Nikunj Gandhi takes a stock of the situation when everybody around him is betting on which funds to invest and which shares to sell
Markets – primary, secondary, commodities and as a result the derivative – are caught in an exuberant frenzy both in the emerging as well as the OECD economies. You can find a plethora of explanations for this rollercoaster ride on tons of finance websites and I shall not try and analyse the various theories and reasons put forth by the gurus. However, there’s an interesting observation I happened to co-relate with an anecdote called as ‘The Cocktail Party Theory’ as a humorous approach to this stock picking exercise in this recent euphoria. The term was coined by Peter Lynch (Portfolio Manager for Fidelity Magellan fund, which is considered one of the best funds to have performed consistently under his leadership giving an average return of 29% annually) in one of his books One Up on Wall Street. Here is a replication of the theory, although not in verbatim.
He outlines this funny theory as a means of market forecasting. The parameters for this method involve hours of attending boring cocktail parties, standing in the living rooms with a glass of wine in hand and listening to hours of conversation from people about stock markets. Now, depending upon the prevailing market performance, he narrates how the conversation develops (in first person, as I recollect from the book).
This happens to be the stage of an upward market.
The markets have been down for a while now and nobody expects it to rise again. People aren’t talking about stocks and if they happen to ask me what I do for a living and I tell them I’m a fund manager, they politely nod and change the subject of conversation. The bloodbath experienced in the previous downfall in markets is still fresh in their minds and it’s too much to endure just talking about it. They would rather talk about the weather or crowd around the dentist and discuss their cavities and bad breath. So, at this stage, when people would rather talk to the dentist about gums than to a fund manager, it’s likely that the markets would go up.
At this stage the markets are up by approximately 15% than stage 1.
In stage 2, when I tell people about my profession, the new ones talk about it and suggest how risky the equity markets are and then they walk away to talk to the dentist sipping his umbrella cocktail, about their gum troubles. Hence, gum discussions are still the talk of townthan stock markets.
At this stage the markets are up by approximately 30% than stage 1.
At this stage I’m the bigshot in limelight and the dentist is ignored. Nobody gives two hoots about their gum troubles anymore and they enthusiastically gather around me once they know that I’m a hot-shot fund manager. I’m pestered constantly for tips and what shares to buy. Even the dentist seeks my advice. Everybody has put money in new issues or existing scrips and are talking about the phenomenal returns they expect.
At this stage the markets have hit the roof!
I’m still in the limelight, but for a different reason. People gather around me and tell me what stocks I should have in my fund portfolio. Everyone has a 100% sure shot winning tip from some operator or some insider or someone’s cousin who happens to know someone on the board of directors. Even the dentist has few tips for me. So, at this stage when everyone tells me what to buy and when I wish that I should have taken their advice, then it’s a sure sign that the markets have topped and a fall is inevitable.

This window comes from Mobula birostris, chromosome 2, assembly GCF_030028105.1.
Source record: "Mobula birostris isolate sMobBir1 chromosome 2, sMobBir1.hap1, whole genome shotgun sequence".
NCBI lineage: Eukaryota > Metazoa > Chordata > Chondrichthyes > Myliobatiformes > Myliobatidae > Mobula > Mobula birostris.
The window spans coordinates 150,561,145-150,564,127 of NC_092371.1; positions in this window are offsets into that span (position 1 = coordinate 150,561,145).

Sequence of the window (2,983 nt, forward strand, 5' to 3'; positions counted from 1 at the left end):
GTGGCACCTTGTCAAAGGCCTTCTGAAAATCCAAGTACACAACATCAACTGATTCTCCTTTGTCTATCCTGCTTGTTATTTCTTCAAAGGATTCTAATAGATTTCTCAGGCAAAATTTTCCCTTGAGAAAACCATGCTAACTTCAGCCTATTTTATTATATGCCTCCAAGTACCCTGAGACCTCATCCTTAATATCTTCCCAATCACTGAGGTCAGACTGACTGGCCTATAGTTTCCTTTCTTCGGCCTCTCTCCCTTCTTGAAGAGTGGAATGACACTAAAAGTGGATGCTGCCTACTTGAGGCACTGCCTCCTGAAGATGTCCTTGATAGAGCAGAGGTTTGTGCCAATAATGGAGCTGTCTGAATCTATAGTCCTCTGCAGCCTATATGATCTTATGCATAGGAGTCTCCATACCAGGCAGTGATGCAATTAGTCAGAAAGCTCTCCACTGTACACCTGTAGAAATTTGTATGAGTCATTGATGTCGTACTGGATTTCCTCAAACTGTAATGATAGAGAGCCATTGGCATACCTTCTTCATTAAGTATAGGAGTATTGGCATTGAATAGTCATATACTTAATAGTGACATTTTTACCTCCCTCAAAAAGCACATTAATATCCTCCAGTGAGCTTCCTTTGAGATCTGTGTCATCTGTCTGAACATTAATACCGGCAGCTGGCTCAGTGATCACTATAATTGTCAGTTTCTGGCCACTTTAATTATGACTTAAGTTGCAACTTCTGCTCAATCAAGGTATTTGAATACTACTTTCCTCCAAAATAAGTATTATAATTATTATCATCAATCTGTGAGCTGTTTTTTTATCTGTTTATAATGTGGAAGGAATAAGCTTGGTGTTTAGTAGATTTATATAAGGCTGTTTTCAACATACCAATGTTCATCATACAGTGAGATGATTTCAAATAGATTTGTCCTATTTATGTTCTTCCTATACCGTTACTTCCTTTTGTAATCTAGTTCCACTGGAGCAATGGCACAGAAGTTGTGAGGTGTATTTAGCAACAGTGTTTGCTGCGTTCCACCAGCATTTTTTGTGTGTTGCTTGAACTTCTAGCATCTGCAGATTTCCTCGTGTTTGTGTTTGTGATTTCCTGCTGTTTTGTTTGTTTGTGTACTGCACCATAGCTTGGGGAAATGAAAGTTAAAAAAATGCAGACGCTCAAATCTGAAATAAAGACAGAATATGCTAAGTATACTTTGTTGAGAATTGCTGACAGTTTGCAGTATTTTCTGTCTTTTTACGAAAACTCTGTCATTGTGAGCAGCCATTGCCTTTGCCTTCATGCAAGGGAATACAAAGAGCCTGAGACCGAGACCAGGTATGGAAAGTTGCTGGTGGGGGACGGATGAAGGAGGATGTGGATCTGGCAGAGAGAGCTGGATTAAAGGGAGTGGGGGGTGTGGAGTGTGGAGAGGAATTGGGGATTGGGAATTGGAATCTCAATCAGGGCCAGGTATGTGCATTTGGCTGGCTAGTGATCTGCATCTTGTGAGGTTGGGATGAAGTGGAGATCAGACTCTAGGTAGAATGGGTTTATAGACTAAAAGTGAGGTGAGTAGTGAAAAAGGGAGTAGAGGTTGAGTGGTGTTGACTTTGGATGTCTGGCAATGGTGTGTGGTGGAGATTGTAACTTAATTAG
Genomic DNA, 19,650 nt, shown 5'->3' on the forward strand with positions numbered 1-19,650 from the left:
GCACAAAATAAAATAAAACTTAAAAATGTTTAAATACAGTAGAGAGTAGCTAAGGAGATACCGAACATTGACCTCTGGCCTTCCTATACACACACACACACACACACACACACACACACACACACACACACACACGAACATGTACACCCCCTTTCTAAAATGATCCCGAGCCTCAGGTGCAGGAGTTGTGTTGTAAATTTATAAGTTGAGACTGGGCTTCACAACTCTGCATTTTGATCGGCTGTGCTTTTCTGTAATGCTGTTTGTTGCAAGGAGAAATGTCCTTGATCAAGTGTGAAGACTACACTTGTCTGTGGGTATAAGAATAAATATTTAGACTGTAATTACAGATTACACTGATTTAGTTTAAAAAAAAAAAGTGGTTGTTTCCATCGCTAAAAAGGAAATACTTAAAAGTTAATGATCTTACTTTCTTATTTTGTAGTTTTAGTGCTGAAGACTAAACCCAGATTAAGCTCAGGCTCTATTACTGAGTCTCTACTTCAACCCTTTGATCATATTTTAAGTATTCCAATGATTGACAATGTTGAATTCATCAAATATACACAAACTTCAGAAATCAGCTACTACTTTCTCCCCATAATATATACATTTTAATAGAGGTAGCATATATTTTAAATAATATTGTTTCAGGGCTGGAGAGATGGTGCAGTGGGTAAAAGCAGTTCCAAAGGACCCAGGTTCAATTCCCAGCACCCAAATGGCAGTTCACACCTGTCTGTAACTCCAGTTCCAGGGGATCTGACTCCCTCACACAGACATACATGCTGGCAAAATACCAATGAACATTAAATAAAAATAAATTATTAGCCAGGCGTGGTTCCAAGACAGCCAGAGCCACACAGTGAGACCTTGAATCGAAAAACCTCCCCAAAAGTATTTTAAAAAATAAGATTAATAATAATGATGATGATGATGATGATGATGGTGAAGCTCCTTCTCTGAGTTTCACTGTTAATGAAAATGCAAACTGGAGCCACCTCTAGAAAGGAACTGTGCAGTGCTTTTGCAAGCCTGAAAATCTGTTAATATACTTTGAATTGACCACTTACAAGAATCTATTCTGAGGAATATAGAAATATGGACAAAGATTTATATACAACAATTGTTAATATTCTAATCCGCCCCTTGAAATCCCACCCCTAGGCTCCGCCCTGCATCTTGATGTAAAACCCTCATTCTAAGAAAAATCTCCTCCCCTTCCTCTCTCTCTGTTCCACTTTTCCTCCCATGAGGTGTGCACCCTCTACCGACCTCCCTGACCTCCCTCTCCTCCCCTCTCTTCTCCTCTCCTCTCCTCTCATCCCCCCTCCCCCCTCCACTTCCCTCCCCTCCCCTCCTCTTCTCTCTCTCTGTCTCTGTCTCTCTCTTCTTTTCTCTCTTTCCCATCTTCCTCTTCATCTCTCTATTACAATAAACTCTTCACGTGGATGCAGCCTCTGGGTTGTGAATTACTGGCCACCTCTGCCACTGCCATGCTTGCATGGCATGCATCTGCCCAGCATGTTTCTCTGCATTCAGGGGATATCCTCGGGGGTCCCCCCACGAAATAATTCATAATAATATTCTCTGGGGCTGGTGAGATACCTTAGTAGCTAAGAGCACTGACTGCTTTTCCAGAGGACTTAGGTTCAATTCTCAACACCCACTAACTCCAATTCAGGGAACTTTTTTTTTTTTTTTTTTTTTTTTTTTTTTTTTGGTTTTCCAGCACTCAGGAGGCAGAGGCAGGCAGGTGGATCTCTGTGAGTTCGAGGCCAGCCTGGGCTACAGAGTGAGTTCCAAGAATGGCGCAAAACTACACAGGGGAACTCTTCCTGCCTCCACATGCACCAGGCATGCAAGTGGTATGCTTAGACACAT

Anyway, it’s a funny approach by Peter Lynch to predict the direction of the markets but in all seriousness, nowhere does he suggest that this is the approach we should take to pick stocks. The old school approach of picking fundamentally strong scrips still works and valuations, rather than timing the markets, are what matter the most.
If I were asked as to which stage are we approaching, I would say that we may have graduated from Stage 3 to Stage 4. I’m awfully surprised at the recommendations flying around. Everyone seems to have an ace up their sleeves these days. The general mood hogging around Facebook/Google/Yahoo discussion groups is that of a self-proclaimed superstar analyst. The common consensus seems to be that, this analyst (this includes the big broking firms as well) had suggested a stock some X months ago and today its market price has skyrocketed like hell and then he continues to bask in his own glory with the magic words “I said so” and then there are a bunch of hero-worshippers who give him a standing ovation.
However, they tend to overlook the very basic principle, that even a monkey can make money in a rising market. It happens to be a lost cause and like Warren Buffet says, “It’s only when the tide turns against you that you find who was swimming naked.”
Is this a bubble and are we headed for a crash? I’m no prophesist, but if history has ever taught us anything, then we should start believing in the fact that is true for any asset bubble; what goes up must come down!
I’m no Bear in this boom, but it’s not like ‘Infallibility’ is tattooed on the economy’s biceps. Hence, I would prefer to tread with caution. A reasonable target based investment in the equity scrips with valuations based on fundamentals and a foreseeable horizon should surely help in cashing in the profits. It’s exhilarating to watch the portfolio turn northbound, but it’s just a notional gain. The real profitsare reaped only upon making a sale!